How does CBCT reconstruction algorithm impact on deformably mapped targets and accumulated dose distributions?
Mao W, Liu C, Gardner SJ, Elshaikh M, Aref I, Lee JK, Pradhan D, Siddiqui F, Snyder KC, Kumarasiri A, Zhao B, Kim J, Li H, Wen NW, Movsas B, and Chetty IJ. How does CBCT reconstruction algorithm impact on deformably mapped targets and accumulated dose distributions? J Appl Clin Med Phys 2021.
Journal of applied clinical medical physics [electronic resource] / American College of Medical Physics
PURPOSE: We performed quantitative analysis of differences in deformable image registration (DIR) and deformable dose accumulation (DDA) computed on CBCT datasets reconstructed using the standard (Feldkamp-Davis-Kress: FDK_CBCT) and a novel iterative (iterative_CBCT) CBCT reconstruction algorithms.
METHODS: Both FDK_CBCT and iterative_CBCT images were reconstructed for 323 fractions of treatment for 10 prostate cancer patients. Planning CT images were deformably registered to each CBCT image data set. After daily dose distributions were computed, they were mapped to planning CT to obtain deformed doses. Dosimetric and image registration results based CBCT images reconstructed by two algorithms were compared at three levels: (A) voxel doses over entire dose calculation volume, (B) clinical constraint results on targets and sensitive structures, and (C) contours propagated to CBCT images using DIR results based on three algorithms (SmartAdapt, Velocity, and Elastix) were compared with manually delineated contours as ground truth.
RESULTS: (A) Average daily dose differences and average normalized DDA differences between FDK_CBCT and iterative_CBCT were ≤1 cGy. Maximum daily point dose differences increased from 0.22 ± 0.06 Gy (before the deformable dose mapping operation) to 1.33 ± 0.38 Gy after the deformable dose mapping. Maximum differences of normalized DDA per fraction were up to 0.80 Gy (0.42 ± 0.19 Gy). (B) Differences in target minimum doses were up to 8.31 Gy (-0.62 ± 4.60 Gy) and differences in critical structure doses were 0.70 ± 1.49 Gy. (C) For mapped prostate contours based on iterative_CBCT (relative to standard FDK_CBCT), dice similarity coefficient increased by 0.10 ± 0.09 (p < 0.0001), mass center distances decreased by 2.5 ± 3.0 mm (p < 0.00005), and Hausdorff distances decreased by 3.3 ± 4.4 mm (p < 0.00015).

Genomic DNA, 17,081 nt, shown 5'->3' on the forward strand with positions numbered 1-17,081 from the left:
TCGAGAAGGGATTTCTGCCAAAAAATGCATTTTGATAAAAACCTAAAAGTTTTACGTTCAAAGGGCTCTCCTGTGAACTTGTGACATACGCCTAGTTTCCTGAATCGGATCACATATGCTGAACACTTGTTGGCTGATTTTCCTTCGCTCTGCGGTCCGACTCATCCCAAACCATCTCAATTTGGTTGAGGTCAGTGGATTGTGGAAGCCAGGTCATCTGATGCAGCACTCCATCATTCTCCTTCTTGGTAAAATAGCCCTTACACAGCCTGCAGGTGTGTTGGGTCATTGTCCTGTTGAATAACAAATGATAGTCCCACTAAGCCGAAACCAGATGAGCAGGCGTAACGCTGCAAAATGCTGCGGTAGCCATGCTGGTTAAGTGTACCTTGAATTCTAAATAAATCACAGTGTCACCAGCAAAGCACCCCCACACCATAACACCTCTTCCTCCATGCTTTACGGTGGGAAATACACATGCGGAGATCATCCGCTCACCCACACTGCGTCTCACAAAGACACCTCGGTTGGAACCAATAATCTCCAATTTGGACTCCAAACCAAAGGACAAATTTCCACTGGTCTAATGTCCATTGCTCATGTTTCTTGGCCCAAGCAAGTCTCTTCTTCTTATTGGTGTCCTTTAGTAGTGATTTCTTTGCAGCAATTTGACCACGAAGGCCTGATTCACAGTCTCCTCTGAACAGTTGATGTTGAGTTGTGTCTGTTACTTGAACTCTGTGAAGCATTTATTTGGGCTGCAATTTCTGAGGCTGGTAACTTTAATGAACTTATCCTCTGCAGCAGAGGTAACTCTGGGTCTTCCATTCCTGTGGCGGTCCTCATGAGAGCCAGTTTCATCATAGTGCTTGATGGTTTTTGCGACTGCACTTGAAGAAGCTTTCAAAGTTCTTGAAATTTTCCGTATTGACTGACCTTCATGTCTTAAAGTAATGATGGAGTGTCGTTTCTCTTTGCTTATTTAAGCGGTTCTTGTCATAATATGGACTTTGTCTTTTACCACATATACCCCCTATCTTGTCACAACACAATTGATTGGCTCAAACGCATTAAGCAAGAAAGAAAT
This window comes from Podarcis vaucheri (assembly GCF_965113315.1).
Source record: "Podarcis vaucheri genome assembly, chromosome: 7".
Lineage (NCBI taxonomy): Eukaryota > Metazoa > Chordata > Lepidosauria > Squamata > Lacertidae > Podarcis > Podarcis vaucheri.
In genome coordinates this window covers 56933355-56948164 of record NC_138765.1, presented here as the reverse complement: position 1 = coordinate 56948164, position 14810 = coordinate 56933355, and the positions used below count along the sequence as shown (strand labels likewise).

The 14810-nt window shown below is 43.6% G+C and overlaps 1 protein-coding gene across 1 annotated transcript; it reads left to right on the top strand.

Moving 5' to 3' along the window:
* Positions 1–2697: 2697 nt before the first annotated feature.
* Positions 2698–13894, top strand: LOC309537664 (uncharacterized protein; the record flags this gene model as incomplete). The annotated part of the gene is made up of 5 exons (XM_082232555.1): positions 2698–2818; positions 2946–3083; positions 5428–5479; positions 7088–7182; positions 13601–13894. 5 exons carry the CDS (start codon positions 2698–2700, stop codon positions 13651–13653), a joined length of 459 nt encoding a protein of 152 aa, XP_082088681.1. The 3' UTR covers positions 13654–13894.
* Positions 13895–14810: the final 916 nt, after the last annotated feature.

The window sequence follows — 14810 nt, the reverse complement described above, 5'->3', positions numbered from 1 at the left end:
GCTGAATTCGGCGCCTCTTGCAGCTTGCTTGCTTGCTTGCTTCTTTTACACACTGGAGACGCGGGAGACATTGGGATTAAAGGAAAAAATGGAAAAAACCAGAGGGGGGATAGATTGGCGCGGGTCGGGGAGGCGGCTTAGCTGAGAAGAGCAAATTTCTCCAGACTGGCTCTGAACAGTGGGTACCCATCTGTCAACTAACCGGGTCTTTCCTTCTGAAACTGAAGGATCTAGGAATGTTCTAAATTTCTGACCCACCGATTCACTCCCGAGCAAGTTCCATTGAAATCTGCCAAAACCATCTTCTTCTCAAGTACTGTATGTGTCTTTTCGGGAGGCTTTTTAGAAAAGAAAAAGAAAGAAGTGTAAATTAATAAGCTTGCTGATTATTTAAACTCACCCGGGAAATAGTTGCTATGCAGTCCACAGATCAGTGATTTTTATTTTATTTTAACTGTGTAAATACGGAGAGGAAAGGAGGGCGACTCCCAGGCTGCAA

CONCLUSIONS: The new iterative CBCT reconstruction algorithm leads to different mapped volumes of interest, deformed and cumulative doses than results based on conventional FDK_CBCT.
Medical Subject Headings
Algorithms; Cone-Beam Computed Tomography; Humans; Image Processing, Computer-Assisted; Male; Radiometry; Radiotherapy Planning, Computer-Assisted; Spiral Cone-Beam Computed Tomography
ePub ahead of print